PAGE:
Point of Beginning

State Plane Coordinates vs. Surface Coordinates, Part 3.

July 7, 2000
As I stated earlier in this series, state plane coordinates are based on conformal map projections. Since we¿re surveyors, we can't think of a map projection as used only for paper maps - but this concept may be hard for some people to grasp.

There are many definitions of map projections. One reference states, a map projection is a systematic representation of all or part of a surface of a round body, especially the earth, onto a plane (Snyder). Another reference says, a projection is a means of transferring points on one surface to corresponding points on another surface (Buckner). When surveying or mapping a large area, a projection is required. No matter what projection is used, there will be distortions. If the survey or map covers a small area -like a town - distortions may not be visible, but they do exist. Determine what distortion is the least objectionable, and select that projection for the survey or map.

With few exceptions, there are three developable surfaces which are the basis of most map projections: the cylinder, cone and plane. A developable surface can be "cut" and unrolled to form a plane. This is shown in Figure 1. For illustrative purposes, let's describe these surfaces on a global basis.


  • Surface touches the equator throughout its circumference.

  • The meridians of longitude will be projected onto the cylinder as equidistant straight lines perpendicular to the equator.

  • The parallels of latitude are projected as lines parallel to the equator, and mathematically spaced for certain characteristics.

  • The Mercator Projection is the best known example, and its parallels must be mathematically spaced (see Figure 2).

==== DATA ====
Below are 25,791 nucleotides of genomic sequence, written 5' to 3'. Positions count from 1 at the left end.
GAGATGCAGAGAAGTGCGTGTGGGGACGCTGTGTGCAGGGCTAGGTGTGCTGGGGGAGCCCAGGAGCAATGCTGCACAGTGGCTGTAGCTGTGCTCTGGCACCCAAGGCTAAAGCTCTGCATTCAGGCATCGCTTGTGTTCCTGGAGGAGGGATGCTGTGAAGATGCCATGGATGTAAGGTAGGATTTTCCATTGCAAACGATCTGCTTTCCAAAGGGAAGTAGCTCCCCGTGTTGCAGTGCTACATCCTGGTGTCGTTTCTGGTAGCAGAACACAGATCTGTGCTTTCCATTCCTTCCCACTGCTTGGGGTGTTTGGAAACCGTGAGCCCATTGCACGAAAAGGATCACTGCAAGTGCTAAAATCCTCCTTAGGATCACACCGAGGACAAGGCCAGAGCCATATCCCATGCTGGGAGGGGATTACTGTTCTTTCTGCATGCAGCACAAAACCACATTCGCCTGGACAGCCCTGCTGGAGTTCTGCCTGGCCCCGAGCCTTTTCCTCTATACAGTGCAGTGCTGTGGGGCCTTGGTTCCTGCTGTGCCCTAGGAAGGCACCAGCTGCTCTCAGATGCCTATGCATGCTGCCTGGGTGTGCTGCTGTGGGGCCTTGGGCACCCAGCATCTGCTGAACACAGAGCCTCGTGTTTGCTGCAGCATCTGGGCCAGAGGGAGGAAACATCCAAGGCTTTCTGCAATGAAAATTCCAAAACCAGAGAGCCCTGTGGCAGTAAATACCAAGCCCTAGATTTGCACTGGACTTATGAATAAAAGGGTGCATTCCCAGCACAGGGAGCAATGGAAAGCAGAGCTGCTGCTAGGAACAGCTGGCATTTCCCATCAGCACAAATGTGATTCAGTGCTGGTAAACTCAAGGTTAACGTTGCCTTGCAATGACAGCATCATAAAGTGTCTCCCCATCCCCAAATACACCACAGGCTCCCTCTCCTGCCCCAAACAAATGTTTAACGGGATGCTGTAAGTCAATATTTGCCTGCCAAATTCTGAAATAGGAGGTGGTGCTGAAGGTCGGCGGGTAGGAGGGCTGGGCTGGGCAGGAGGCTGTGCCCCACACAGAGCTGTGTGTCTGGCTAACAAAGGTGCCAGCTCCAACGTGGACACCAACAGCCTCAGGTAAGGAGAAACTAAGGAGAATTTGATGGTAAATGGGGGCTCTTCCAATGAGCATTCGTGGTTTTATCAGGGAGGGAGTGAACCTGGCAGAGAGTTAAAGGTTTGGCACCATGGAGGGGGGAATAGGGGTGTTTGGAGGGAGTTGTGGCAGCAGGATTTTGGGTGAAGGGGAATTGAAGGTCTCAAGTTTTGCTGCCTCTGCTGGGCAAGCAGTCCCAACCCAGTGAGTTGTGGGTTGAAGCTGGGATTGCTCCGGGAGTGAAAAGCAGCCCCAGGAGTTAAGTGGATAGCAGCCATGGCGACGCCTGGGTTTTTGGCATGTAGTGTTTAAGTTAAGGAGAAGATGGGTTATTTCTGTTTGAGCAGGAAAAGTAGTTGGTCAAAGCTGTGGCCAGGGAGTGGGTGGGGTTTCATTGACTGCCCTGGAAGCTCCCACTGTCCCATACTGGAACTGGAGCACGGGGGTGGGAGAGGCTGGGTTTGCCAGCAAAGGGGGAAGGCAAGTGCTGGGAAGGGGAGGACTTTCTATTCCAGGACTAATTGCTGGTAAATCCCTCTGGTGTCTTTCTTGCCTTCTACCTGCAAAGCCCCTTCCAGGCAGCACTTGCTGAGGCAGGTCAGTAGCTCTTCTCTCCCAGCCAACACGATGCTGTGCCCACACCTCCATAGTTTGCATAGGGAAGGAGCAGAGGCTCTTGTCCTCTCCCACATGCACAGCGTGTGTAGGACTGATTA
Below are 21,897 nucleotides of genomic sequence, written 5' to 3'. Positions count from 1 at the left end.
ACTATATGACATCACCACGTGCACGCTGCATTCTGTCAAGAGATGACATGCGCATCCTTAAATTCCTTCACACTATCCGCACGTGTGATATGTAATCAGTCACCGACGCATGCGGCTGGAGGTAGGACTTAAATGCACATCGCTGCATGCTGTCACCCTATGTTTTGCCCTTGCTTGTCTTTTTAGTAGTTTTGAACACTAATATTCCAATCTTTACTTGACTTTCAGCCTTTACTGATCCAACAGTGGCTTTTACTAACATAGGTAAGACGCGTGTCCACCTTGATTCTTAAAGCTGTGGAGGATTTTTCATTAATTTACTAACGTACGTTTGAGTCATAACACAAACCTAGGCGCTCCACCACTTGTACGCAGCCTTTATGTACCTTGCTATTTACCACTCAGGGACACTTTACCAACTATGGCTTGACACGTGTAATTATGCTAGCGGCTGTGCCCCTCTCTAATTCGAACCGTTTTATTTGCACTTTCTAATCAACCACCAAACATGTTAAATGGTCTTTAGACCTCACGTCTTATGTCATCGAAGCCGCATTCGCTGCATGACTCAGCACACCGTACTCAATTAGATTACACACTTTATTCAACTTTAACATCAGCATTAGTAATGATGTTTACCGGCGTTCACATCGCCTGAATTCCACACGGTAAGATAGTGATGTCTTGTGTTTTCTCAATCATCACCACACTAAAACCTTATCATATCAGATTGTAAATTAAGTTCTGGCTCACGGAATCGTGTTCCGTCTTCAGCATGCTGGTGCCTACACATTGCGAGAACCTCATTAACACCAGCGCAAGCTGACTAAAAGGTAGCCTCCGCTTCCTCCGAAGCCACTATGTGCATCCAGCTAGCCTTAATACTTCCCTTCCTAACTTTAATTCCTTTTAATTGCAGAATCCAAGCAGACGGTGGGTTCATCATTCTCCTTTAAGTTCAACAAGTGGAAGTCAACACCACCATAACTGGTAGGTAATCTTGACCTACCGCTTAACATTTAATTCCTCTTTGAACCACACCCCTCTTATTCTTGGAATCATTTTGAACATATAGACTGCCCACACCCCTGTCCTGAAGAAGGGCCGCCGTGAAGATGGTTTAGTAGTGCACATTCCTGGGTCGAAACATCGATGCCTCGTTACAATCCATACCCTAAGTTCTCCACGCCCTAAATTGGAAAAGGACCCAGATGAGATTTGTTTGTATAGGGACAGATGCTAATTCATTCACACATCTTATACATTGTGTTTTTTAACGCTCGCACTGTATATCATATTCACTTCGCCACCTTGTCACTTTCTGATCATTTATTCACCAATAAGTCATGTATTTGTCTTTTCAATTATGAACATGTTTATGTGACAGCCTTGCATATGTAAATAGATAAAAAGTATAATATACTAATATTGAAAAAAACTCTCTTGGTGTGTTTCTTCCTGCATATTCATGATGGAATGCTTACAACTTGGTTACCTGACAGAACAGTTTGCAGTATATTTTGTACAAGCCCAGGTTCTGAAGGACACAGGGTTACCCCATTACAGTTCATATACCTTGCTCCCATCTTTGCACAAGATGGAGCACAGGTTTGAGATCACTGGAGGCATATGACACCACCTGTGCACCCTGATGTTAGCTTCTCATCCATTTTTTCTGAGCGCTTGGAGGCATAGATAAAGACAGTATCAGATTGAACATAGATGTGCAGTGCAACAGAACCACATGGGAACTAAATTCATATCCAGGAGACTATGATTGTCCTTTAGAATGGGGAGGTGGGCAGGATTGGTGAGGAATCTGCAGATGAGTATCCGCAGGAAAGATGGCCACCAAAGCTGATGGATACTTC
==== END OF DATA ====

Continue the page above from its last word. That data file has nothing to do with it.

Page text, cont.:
• If a cone is placed over the globe, with its peak along the polar axis of the earth and with the surface of the cone touching the globe along some particular parallel of latitude, a conic projection can be produced (see Figure 3).

  • The meridians are projected onto the cone as equidistant straight lines radiating from the peak.

  • The parallels are projected as lines around the circumference of the cone in planes perpendicular to the earth¿s polar axis, spaced for the desired characteristics.


  • A plane tangent to one of the earth's poles is the basis for polar azimuthal projections. An azimuthal projection is one on which the directions or azimuths of all points are shown correctly with respect to the center.

  • The group of projections is named for the function, not the plane, since all tangent-plane projections on a sphere are azimuthal.

  • The meridians are projected as straight lines radiating from a point, but they are spaced at their true angles instead of the smaller angles of the conic projections. One example is shown in Figure 4.

  • The parallels of latitude are complete circles, centered on the pole.

We are interested in modifications to the characteristics described above.

  1. The cylinder or cone may be secant to or cut the globe at two parallels instead of being tangent to just one. This provides two standard parallels.

  2. The plane may cut through the globe at any parallel instead of touching a pole.

  3. The axis of the cylinder or cone can have a direction different from that of the polar axis, while the plane may be tangent to a point other than a pole. This type of modification leads to important oblique, transverse and equatorial projections, in which most meridians and parallels are no longer straight lines or arcs of circles.

This will be the topic of the next column, because the modifications are used in the state plane coordinate system.